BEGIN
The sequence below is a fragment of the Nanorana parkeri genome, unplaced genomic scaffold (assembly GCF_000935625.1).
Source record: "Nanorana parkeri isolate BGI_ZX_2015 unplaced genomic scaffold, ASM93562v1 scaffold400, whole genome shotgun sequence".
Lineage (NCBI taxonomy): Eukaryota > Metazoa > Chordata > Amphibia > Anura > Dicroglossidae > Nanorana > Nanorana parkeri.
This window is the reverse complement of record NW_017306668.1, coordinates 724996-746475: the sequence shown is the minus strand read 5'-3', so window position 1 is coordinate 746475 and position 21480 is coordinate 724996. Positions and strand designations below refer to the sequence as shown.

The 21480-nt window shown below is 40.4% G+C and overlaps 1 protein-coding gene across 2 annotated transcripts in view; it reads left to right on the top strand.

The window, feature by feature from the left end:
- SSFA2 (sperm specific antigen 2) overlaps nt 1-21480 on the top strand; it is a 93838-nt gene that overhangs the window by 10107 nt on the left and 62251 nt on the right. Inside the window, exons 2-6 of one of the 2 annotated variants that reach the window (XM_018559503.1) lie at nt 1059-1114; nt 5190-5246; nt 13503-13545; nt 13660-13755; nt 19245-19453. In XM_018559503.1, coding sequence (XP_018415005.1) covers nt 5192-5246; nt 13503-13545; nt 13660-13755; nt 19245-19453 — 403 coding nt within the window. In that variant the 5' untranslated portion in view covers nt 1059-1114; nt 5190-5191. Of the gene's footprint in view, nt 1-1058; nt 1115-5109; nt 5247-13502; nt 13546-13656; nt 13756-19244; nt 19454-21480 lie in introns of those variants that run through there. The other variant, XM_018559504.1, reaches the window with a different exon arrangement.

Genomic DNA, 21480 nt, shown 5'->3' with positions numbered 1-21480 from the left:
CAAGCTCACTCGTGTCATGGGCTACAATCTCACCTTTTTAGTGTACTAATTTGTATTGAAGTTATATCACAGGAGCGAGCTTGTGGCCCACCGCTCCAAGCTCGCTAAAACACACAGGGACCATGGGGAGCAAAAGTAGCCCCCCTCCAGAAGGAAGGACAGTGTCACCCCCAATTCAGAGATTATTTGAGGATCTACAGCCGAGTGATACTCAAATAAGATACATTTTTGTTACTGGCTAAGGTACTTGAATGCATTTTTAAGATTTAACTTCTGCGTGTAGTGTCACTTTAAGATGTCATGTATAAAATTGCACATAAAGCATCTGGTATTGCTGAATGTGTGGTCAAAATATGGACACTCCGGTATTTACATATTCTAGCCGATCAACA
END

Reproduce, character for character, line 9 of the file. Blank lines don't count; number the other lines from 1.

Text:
CAAGCTCACTCGTGTCATGGGCTACAATCTCACCTTTTTAGTGTACTAATTTGTATTGAAGTTATATCACAGGAGCGAGCTTGTGGCCCACCGCTCCAAGCTCGCTAAAACACACAGGGACCATGGGGAGCAAAAGTAGCCCCCCTCCAGAAGGAAGGACAGTGTCACCCCCAATTCAGAGATTATTTGAGGATCTACAGCCGAGTGATACTCAAATAAGATACATTTTTGTTACTGGCTAAGGTACTTGAATGCATTTTTAAGATTTAACTTCTGCGTGTAGTGTCACTTTAAGATGTCATGTATAAAATTGCACATAAAGCATCTGGTATTGCTGAATGTGTGGTCAAAATATGGACACTCCGGTATTTACATATTCTAGCCGATCAACA